The Chemical and Genetic
Basis for Flavor in Tomatoes
There is no universal agreement on what a “perfect” tomato tastes like. There can be significant differences in flavor ranking based on personal preferences – level of sweetness or acid content, for example. Fruit texture and skin thickness can also influence “likeability”. However, recent research, including the use of replicated tasting panels, has helped highlight, on average, what factors enhance or detract from fruit desirability. Here is what we know.
The flavor is detected on the tongue (taste) and through the nose (aroma) and is a complex interaction between multiple chemical factors.
A refractometer is used to take a Brix reading, which measures sugar content.
Our tongue is capable of discerning differences in sweet (sugars – sucrose and fructose), sour (acids – glutamate, citrate, malate), salty, bitter, and umami. Although there are tomato lovers that detest tomatoes that are “too sweet”, sugar content/Brix is the factor most highly correlated with a favorable flavor rating. The conventional wisdom is that high sugar, in balance with a moderate acid content, is the foundation for what most tasters identify with favorable flavor in tomatoes. But there is more …
We now understand that volatile aromatic compounds (VOCs), with retronasal detection, also greatly influence flavor. Researchers at the University of Florida have helped rank the importance of the various tomato VOCs based on carefully controlled taste panel results. They have found that although there are over 400 VOCs in tomatoes, less than a couple dozen have a significant influence on flavor. It should be noted that some common VOCs have a positive influence on flavor and others have a negative impact.
One family of important VOCs (apocartenoids) is derived from the breakdown of carotenoid pigments. The apocarotenoid flavor compound derived from lycopene is different from the one derived from beta-carotene and both are different from the cis-lycopene apocarotenoid found in tangerine tomatoes. Most of these carotenoid pigments have an effect on both color and flavor. A 2010 study ranked flavor in this order: wild type (85% lycopene/15% beta-carotene) > crimson (100% lycopene) > tangerine > yellow. This comparison used isogenic lines that varied only in the noted carotenoid pathway alleles. Another study found that the primary beta-carotene-derived apocarotenoid VOC (beta-Ionone) was second only to sugar content in its positive correlation to flavor. Some apocarotenoid VOCs also increases the perception of sweetness, without changing sugar content. Since sugar content and fruit size are negatively correlated, any enhancement of “sweetness” without increasing sugar content will help improve the flavor of larger fruited types.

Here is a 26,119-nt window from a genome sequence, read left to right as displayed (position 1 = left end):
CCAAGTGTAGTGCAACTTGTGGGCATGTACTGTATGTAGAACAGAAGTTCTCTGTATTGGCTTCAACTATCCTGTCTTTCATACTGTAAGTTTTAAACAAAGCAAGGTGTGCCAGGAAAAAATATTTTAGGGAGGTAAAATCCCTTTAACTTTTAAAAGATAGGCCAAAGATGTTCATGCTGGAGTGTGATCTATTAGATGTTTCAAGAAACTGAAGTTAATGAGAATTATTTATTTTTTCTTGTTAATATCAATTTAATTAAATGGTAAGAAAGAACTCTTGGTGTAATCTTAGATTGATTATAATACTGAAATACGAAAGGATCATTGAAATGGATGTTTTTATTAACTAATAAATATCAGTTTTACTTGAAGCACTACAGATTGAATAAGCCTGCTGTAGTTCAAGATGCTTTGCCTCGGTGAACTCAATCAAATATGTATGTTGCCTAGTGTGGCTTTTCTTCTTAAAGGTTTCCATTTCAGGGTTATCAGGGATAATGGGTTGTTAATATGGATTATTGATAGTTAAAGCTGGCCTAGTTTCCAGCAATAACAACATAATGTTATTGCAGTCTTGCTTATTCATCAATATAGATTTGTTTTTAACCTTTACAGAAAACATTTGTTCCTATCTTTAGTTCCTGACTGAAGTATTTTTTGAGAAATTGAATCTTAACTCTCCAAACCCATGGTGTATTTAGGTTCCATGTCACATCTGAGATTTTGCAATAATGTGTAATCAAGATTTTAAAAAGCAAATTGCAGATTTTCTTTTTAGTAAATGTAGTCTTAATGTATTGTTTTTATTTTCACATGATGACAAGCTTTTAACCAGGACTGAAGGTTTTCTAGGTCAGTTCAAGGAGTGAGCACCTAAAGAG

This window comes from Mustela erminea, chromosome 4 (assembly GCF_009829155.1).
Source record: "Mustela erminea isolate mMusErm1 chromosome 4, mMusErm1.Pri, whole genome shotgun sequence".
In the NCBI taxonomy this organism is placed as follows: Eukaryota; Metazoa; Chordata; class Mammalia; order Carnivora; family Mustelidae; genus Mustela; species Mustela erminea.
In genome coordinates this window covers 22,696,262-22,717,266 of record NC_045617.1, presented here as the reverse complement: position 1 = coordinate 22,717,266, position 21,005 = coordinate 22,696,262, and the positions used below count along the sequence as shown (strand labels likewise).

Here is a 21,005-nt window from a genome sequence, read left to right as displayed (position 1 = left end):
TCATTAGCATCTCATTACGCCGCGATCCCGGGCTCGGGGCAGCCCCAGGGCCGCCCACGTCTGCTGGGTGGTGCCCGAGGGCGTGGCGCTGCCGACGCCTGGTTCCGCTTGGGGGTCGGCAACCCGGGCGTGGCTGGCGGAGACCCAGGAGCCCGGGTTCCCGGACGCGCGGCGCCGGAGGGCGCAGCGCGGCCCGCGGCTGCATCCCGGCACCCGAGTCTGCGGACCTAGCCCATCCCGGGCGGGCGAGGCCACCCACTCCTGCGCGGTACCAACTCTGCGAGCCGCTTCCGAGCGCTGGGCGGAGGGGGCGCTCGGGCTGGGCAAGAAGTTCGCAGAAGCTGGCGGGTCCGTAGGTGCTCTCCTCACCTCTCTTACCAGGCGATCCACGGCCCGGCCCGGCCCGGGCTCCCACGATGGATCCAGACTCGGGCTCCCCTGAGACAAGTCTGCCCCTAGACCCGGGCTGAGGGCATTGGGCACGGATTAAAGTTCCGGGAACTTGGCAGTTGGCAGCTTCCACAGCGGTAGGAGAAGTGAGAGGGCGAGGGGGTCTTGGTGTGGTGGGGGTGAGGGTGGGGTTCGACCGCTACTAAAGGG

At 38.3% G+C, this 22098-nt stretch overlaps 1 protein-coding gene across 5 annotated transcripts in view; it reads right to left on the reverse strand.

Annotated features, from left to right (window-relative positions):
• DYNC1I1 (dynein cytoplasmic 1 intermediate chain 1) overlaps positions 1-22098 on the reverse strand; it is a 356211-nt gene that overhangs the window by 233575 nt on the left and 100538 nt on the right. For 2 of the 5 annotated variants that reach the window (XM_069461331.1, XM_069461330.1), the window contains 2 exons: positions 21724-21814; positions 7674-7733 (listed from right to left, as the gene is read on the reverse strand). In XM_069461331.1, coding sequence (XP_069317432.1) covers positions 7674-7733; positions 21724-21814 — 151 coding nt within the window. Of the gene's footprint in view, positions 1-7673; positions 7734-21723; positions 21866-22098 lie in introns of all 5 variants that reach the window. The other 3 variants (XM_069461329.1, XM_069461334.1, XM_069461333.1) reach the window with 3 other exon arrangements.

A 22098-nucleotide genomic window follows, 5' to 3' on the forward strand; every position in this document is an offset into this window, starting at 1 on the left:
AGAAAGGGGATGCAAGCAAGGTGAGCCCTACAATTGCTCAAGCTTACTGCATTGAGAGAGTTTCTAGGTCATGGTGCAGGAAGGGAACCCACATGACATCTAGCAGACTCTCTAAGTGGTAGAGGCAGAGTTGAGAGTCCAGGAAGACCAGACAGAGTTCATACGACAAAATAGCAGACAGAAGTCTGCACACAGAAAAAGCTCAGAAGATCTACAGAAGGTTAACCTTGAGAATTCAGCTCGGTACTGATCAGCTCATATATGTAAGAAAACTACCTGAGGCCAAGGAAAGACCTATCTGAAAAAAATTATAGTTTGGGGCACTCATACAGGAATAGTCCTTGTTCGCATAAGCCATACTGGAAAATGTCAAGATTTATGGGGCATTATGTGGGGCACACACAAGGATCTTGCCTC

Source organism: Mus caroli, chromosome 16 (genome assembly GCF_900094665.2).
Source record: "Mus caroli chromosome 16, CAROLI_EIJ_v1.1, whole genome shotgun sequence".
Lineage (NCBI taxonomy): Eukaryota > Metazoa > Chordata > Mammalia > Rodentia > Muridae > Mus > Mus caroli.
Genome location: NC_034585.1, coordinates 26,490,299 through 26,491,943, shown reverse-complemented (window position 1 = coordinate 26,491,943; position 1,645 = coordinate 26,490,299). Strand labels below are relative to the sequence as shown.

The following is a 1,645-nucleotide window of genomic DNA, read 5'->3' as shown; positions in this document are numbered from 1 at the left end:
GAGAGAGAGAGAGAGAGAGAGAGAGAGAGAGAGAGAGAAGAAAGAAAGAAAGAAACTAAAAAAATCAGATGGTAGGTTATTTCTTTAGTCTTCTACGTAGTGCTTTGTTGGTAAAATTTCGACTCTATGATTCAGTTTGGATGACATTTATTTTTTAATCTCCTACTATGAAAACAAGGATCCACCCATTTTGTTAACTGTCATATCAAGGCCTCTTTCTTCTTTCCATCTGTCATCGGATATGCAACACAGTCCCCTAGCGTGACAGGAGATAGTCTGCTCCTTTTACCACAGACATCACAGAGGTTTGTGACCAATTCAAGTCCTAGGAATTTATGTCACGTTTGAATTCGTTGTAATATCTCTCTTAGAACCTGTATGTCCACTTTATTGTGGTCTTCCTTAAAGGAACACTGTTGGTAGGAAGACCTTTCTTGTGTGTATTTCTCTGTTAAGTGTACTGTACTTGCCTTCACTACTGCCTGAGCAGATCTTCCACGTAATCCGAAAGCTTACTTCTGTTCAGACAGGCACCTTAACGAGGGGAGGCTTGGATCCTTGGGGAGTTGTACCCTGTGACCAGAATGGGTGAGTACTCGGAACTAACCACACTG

The research group at the University of Florida, with numerous scientific colleagues, has recently published scientific papers that compare the genes expressed and/or the chemical composition of wild relatives, heirloom types, and modern hybrids. They found a significantly higher concentration of favorable VOCs in some of the heirloom types and most of the wild relatives, compared to modern hybrids. One of the more interesting findings was that during domestication (wild > cultivated) there was the loss of the favorable allele for a key gene controlling the production of several favorable VOCs. This favorable allele was identified in a specific accession of S. pimpinellafolium and is now a target for crossing into modern tomato breeding lines.
There are several other examples of loss of favorable flavor alleles or a combination of alleles during domestication and modern breeding. This is generally attributed to a general loss of genetic variability (i.e. genetic drift) during a domestication period with intense selection for large fruit phenotype, and to modern breeding focused almost exclusively on yield, disease resistance, and firm fruit that are easy to ship. Pre-domestication genetic resources are available, e.g. the UC Davis Tomato Genetic Resource Center, which contains the desired combinations of these favorable flavor alleles.
Understanding the chemical and genetic basis for tomato flavor has been an important and necessary step in developing breeding strategies for flavor improvement. There is broad consumer recognition of a general deterioration of flavor in modern hybrids compared with heirloom types, and there have been well-deserved criticism of tomato breeders for focusing on yield, disease resistance, and “transportation friendly” traits, at the expense of flavor in tomatoes. The good news – this is rapidly changing. Most tomato breeding programs are now working hard to combine the flavor profiles of heirloom types with the improved yield, plant health, and fruit quality of modern breeding lines. Early progress looks very promising. The basic research on flavor in tomato that was described above, such as at the Klee Lab at the University of Florida, will provide a roadmap for further improvement, that targets genes controlling the synthesis of specific VOCs. The content of favorable chemicals can be increased, and the content of unfavorable chemicals decreased, by utilizing molecular markers associated with superior alleles for key genes. This collection of genomic tools will also lead to more efficient mining of useful alleles for flavor genes from related “wild” species.
Most tomato breeders are very optimistic about simultaneously improving flavor, fruit quality, fruit yield, and plant health/disease resistance in tomatoes.